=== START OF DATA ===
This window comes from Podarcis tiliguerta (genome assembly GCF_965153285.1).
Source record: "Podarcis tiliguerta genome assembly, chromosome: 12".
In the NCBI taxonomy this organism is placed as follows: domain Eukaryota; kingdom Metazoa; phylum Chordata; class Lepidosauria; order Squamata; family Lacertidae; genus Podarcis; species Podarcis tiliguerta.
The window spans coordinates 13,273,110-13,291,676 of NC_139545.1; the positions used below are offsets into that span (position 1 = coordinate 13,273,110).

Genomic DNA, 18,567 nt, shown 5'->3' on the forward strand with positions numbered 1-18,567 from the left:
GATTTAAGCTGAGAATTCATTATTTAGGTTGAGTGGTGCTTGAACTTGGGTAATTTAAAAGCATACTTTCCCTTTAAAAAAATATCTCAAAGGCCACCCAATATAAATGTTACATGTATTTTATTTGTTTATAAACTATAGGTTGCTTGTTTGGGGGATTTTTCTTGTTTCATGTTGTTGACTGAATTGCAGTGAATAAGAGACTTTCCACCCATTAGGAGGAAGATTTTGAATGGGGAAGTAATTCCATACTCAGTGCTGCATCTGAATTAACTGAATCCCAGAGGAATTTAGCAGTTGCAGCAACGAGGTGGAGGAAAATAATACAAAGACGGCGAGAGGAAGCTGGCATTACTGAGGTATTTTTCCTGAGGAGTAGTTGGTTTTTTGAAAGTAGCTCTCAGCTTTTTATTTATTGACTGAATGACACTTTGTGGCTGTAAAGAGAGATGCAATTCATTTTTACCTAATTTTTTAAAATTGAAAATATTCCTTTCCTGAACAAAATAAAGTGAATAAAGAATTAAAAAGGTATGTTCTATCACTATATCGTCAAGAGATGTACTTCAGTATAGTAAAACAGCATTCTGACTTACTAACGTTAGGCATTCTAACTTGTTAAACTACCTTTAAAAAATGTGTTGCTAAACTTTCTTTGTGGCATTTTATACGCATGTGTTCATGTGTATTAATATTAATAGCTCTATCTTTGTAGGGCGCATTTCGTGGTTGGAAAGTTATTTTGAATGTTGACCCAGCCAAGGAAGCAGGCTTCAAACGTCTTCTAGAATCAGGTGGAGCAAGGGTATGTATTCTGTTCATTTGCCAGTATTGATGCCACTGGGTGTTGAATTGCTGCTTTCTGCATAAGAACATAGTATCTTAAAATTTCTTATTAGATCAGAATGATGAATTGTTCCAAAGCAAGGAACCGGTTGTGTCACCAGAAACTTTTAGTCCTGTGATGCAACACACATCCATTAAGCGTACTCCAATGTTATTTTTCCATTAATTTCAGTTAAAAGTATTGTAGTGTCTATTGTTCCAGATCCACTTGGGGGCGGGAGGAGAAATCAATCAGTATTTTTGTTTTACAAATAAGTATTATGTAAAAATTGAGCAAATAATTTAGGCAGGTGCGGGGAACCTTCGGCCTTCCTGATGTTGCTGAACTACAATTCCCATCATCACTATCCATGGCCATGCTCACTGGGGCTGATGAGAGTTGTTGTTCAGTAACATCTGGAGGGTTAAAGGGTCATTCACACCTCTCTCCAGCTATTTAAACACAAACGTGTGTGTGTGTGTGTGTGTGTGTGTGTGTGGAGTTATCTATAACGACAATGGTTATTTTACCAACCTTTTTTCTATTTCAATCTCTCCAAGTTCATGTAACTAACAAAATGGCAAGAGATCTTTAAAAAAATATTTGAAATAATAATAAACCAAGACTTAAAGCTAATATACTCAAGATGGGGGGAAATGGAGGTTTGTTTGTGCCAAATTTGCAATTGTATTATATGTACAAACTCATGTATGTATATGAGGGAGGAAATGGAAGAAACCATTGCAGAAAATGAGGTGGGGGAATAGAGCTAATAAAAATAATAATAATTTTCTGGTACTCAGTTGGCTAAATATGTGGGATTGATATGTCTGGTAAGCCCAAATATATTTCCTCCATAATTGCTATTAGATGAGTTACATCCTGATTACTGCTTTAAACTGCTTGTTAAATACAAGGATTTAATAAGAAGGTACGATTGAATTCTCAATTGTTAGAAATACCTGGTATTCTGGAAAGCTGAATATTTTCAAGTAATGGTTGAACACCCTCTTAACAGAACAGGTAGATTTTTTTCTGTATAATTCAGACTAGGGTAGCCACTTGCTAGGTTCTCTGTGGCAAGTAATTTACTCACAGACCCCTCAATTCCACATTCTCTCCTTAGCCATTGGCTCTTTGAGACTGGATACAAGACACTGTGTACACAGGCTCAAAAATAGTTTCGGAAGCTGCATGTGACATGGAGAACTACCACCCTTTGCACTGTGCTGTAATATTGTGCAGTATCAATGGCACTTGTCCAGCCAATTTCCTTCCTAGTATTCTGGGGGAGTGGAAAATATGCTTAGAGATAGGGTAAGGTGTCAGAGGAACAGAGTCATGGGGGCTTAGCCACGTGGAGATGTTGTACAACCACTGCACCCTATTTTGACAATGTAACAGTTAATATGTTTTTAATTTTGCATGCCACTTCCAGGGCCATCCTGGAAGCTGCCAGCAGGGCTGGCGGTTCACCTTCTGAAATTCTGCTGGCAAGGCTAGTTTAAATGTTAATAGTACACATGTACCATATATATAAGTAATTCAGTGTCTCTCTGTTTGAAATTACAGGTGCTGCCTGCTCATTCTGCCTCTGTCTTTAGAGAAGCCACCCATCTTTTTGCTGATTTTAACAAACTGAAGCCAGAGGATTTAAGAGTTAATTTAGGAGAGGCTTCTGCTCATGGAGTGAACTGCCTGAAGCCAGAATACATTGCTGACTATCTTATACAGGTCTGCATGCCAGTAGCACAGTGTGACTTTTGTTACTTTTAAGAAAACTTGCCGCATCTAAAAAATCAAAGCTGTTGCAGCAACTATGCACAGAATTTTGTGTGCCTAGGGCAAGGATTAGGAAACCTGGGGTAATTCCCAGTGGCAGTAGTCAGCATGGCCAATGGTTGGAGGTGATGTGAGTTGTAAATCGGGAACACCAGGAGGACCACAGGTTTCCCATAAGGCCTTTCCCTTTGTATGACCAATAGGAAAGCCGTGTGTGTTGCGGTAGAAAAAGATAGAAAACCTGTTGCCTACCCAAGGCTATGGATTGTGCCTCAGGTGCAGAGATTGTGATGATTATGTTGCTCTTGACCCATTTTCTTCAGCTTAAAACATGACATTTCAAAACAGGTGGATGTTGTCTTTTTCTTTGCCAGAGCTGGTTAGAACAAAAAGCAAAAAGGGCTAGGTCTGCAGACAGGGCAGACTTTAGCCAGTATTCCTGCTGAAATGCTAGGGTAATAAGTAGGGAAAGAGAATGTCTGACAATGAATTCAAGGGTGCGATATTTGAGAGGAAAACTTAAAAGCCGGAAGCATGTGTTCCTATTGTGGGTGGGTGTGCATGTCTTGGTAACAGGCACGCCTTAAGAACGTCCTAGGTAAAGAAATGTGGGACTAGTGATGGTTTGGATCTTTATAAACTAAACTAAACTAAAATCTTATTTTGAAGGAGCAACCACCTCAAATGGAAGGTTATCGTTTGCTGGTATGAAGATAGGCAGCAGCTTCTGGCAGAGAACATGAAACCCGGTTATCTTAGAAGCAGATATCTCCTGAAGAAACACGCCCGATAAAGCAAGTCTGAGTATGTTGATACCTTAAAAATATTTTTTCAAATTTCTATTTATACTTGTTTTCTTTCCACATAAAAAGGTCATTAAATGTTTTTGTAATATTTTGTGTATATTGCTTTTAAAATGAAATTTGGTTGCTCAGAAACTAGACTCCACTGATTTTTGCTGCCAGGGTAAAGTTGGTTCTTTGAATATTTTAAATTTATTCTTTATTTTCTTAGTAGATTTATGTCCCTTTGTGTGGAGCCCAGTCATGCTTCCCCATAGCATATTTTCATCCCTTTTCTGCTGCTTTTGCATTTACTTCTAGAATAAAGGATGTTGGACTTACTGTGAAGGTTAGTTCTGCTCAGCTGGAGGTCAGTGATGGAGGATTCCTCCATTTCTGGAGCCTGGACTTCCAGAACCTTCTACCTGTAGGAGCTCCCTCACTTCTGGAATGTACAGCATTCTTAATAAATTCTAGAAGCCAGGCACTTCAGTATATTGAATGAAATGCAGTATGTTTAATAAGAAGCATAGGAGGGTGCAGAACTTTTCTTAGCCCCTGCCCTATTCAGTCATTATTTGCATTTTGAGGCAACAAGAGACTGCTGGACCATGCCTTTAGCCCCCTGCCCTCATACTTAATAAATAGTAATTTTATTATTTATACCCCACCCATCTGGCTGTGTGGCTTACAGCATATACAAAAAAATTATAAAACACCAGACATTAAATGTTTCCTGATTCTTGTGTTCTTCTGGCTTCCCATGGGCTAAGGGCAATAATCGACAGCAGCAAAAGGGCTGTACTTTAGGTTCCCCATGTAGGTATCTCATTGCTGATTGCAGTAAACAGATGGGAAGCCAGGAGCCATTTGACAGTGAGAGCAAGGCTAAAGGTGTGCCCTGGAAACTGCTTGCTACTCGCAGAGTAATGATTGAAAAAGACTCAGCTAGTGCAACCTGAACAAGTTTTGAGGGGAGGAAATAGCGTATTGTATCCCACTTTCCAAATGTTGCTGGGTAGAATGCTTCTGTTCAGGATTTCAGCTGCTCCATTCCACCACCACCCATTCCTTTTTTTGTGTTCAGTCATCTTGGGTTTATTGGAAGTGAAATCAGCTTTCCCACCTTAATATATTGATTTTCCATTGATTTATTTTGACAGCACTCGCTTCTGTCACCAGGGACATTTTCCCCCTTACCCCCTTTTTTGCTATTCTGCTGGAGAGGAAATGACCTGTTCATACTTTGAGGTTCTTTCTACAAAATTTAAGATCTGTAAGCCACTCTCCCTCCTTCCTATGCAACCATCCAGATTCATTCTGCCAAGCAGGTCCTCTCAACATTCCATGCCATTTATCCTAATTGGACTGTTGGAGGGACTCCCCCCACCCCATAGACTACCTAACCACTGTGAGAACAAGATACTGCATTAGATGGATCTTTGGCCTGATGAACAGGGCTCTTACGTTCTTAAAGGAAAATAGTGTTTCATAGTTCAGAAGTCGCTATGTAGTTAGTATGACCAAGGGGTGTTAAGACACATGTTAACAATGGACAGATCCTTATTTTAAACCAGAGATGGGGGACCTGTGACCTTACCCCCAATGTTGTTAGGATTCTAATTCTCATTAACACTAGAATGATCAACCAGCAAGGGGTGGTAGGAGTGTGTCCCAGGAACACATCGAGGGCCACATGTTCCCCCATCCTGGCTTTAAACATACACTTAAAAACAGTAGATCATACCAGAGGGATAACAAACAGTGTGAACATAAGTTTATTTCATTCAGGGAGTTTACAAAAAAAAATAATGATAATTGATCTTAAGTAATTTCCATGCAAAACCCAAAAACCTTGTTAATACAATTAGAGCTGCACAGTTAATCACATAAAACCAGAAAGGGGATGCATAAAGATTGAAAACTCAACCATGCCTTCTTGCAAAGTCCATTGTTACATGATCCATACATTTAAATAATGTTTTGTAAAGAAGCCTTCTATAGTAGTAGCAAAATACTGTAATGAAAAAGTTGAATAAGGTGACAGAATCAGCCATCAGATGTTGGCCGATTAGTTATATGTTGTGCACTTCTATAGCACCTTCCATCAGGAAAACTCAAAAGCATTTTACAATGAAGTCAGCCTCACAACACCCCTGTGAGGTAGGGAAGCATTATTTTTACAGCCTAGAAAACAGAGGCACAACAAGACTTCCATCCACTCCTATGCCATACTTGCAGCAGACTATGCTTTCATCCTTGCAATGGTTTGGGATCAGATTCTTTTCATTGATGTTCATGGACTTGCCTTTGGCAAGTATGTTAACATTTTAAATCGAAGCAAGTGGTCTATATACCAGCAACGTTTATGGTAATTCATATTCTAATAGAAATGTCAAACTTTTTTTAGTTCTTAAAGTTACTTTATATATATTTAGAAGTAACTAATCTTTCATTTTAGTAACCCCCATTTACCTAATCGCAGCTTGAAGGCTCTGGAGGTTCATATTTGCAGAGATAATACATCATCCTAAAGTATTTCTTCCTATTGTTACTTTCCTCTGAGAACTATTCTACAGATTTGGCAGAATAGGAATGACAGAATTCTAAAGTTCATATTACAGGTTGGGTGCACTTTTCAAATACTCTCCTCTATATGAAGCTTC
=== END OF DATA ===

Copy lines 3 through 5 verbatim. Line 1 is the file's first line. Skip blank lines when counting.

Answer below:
In the NCBI taxonomy this organism is placed as follows: domain Eukaryota; kingdom Metazoa; phylum Chordata; class Lepidosauria; order Squamata; family Lacertidae; genus Podarcis; species Podarcis tiliguerta.
The window spans coordinates 13,273,110-13,291,676 of NC_139545.1; the positions used below are offsets into that span (position 1 = coordinate 13,273,110).

Genomic DNA, 18,567 nt, shown 5'->3' on the forward strand with positions numbered 1-18,567 from the left: